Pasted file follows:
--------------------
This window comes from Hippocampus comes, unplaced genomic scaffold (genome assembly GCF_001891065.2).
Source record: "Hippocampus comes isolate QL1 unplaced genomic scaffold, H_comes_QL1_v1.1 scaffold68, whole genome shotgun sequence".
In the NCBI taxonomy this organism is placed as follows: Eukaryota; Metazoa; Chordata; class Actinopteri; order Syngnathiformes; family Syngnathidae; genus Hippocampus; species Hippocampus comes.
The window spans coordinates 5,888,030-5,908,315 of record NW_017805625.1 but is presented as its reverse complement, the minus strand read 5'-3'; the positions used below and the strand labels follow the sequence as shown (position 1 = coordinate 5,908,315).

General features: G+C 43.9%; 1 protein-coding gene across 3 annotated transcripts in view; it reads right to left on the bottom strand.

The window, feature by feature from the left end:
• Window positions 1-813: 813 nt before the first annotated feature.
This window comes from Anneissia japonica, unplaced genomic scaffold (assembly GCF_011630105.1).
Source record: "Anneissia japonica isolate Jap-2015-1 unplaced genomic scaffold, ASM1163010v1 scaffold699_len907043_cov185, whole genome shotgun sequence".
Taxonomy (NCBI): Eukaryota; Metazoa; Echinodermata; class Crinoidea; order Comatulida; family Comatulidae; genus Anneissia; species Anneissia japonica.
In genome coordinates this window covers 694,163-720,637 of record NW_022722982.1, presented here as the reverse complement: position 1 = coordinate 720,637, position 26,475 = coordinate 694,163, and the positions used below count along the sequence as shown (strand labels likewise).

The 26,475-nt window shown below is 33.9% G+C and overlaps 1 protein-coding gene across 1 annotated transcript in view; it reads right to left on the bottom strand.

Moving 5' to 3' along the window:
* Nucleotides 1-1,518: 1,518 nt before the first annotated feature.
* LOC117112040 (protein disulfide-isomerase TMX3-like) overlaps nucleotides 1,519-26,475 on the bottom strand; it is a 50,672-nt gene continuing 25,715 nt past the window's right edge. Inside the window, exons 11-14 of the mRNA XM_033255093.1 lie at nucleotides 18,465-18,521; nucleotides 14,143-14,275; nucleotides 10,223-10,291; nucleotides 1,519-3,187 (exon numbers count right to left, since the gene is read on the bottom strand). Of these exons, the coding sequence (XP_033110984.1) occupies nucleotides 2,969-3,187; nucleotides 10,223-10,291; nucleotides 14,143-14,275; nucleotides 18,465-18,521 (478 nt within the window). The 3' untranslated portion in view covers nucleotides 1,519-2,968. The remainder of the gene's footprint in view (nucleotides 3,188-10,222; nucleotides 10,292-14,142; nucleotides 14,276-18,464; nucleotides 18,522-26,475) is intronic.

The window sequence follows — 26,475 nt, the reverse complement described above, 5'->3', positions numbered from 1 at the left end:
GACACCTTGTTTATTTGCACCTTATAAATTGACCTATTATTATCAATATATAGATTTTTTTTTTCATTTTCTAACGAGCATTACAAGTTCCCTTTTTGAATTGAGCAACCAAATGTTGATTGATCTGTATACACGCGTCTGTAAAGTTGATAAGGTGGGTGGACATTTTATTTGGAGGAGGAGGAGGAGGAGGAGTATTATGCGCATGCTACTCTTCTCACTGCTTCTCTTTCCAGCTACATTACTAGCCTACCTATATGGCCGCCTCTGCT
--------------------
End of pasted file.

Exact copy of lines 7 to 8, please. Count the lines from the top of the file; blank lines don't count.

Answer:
• Window positions 1-813: 813 nt before the first annotated feature.
This window comes from Anneissia japonica, unplaced genomic scaffold (assembly GCF_011630105.1).